• Native America

    Iroquois corn husk mask

    There is a traditional society among many of the Iroquois tribes called the Husk Faces or Bushy Heads. Even today these woven masks are used in ceremonies. Of course, many are made just to sell to tourists. This one was purchased in Canada about 20 years ago, measures 17 inches top to bottom, and is especially well made. Real Native American masks are highly valued by collectors. This one can be seen on page 96 of Masks of the World by Ibold and Yohn.

  • Native America

    A mask from East Greenland

    Q:  I managed to get the Kalaallit Inuit mask for only $75 from someone who thought it was a “Witch Doctor Mask” from Africa instead of traditional art from Greenland.  Aaron, 922 A:  I found this on the internet.  “Not much is known about the role of masks in traditional Greenland societies and not many masks exist prior to the turn of the 20th century. The reason may lie in the mask’s strong personal link with its owner. Masks have often followed their owners to the grave or perhaps been destroyed by death. Another theory is that the mask’s power was so great that it had to be destroyed after…

  • Native America

    Inuit small stone mask

    Q:  I purchased this small mask carved in some type of marbled stone at an antique market in Pickering, Ontario, Canada. It is about 5-1/2″ X 3-1/2″. I paid $85.00 for it. I have no idea whether there is any real value to the piece. I have been collecting interesting masks over the years and I just could not resist this one. Curious to know if you might know thew cultural origin…and if in fact there is any value?  Mo, 914 A:  A lot of small stone sculptures are made by the Inuit of Alaska. Perhaps some of the First Nations people of northern Canada do the same. The question…

  • Native America

    Could be colder in Alaska

    The wind chill here in Lancaster, PA will go below 0 degrees Fahrenheit tomorrow. Made me think of a mask on page 92 of our new book, Masks of the World. It’s a shaman mask made by the Inuit people of Simon Paneak, Alaska. It is constructed of natural materials, mostly from caribou. Though it may or may not have some ethnographic basis, they have always been made by the Inuit for trade with visitors.

  • Native America

    NWC Indian mask

    Q:  I just picked up a bunch of native Canadian masks which is an area I know nothing about, but I instantly fell in love with them. I have identified each of them the best I could by using your book.  I have uploaded my favorite one. All have been signed by a wolf cane and dated from 1971-74.  Dan, 904 A:  We usually refer to masks from the Indian tribes that populate coastal Washington, British Columbia, and lower Alaska as Northwest Coast, or NWC. I think this one was made by a hobbyist, or for tourists and collectors. It would be helpful to find out who the carver was. …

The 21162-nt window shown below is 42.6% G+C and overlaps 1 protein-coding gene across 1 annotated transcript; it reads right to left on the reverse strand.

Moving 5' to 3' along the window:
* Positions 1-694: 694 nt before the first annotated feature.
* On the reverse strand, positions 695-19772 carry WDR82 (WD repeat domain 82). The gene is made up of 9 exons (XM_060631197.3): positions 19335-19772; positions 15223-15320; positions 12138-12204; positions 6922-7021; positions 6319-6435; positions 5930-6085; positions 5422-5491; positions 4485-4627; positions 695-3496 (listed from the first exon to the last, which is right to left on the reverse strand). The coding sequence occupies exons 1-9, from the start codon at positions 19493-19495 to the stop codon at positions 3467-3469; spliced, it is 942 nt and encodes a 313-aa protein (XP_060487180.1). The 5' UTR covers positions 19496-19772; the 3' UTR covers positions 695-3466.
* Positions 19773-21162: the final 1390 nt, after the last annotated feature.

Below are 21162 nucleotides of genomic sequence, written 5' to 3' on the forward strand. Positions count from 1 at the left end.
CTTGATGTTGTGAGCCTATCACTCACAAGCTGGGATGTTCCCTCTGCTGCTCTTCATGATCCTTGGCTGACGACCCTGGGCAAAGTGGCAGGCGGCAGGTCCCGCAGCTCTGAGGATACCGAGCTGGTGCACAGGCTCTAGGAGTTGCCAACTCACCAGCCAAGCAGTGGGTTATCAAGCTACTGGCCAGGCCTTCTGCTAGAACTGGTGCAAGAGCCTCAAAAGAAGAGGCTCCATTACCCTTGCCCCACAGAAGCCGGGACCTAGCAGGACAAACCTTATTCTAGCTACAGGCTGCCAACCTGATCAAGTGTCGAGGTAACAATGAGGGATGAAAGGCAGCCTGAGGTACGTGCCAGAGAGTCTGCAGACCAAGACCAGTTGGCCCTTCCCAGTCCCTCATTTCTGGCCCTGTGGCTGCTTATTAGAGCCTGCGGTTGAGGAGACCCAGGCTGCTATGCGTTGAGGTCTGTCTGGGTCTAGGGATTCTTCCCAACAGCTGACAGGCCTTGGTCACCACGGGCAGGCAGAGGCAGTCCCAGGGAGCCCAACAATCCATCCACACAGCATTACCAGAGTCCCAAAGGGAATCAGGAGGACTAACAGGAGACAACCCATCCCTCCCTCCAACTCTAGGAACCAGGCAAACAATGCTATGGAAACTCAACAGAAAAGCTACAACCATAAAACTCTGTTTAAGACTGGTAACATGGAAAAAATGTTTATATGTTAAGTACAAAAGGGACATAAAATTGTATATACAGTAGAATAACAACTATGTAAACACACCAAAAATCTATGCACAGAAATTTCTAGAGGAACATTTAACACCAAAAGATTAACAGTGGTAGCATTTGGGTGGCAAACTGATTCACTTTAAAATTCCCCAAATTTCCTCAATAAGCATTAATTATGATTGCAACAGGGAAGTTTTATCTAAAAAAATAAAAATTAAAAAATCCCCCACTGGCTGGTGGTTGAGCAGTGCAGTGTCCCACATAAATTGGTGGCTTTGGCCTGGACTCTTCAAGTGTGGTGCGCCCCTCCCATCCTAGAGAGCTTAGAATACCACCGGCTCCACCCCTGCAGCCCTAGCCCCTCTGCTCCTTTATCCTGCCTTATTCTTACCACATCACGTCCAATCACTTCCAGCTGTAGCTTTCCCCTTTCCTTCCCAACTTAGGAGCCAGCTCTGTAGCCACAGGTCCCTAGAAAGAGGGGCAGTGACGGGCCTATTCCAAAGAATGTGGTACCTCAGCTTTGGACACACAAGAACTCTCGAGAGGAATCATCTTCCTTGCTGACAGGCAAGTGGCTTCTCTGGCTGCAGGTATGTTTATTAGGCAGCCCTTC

• Native America,  Protection

    Eskimo sun glasses

    Q:  These antique whale bone/scrimshaw goggles came from the Aleutian Islands near Alaska.  Would you have any idea the approximate age of these goggles?  How valuable would these be?  PJ, 873 A:  Indigenous people in the extreme Northern parts of the world have always carved goggles out of wood or bone with thin slits for eye holes. 

  • Native America

    Koskimo wearing a Hami mask

    A reader sent in this great picture of a Koskimo character wearing a full-body fur garment, oversize gloves and mask of Hami (‘dangerous thing’) during the Numhlim ceremony.This guy is a Kwakiutl Indian from somewhere in British Columbia. The photo was taken by Edward Curtis in 1914. Ceremonies and meetings of Northwest Coast Indians could be quite dramatic.

  • Native America

    A pair of mystery masks

    Q: We ended up with two masks we could not identify. Could you help us out please. Thanks so much, Norb (Visitors should know that Norb is constantly visiting estate auctions where he always wins the best items for a reasonable price. You can visit his store at www.estateauctionsinc.com 830 A: I can’t remember ever seeing masks like these two. Obviously, they are from the same culture and time period. I suspect they were used in culture, perhaps a long time ago. If I had to make a guess, I’d say they’re both from Alaska. If that turns out to be true, they would be of great interest to serious…

  • Native America

    Bird masks from different cultures

    A friend sent me the following story. The two images are of the sea hawk, an impressive predator from our north west coast. One was created by an Indian carver who lived there about 200 years ago, and the other was designed recently by a Seattle artist. Does this comparison suggest anything? It tells me that folk art is always evolving. What do you think? Seattle, WA– The mask that inspired the original Seahawks logo will be on display at the Burke Museum starting this Saturday. Historians trace it back to the Kwakwaka’wakw people of Vancouver Island.

  • Native America

    Authentic Tlingit ceremonial mask

    Q:  I purchased this mask from an online website that had it listed as an “antique unknown mask”. Upon first glance, I thought that the piece may be a newer Indonesian reproduction of a northwest coast mask, but after closer inspection, it appears that the mask has a considerable amount of age and wear consistent with use. I would just like to know whether this is an authentic Native American mask or not. Also, the shape of the eyes look similar to the almond shape that I see on Yupik masks, however the lip and brown form of the mask is consistent with northwest coast style.  Trent, 800 A:  You…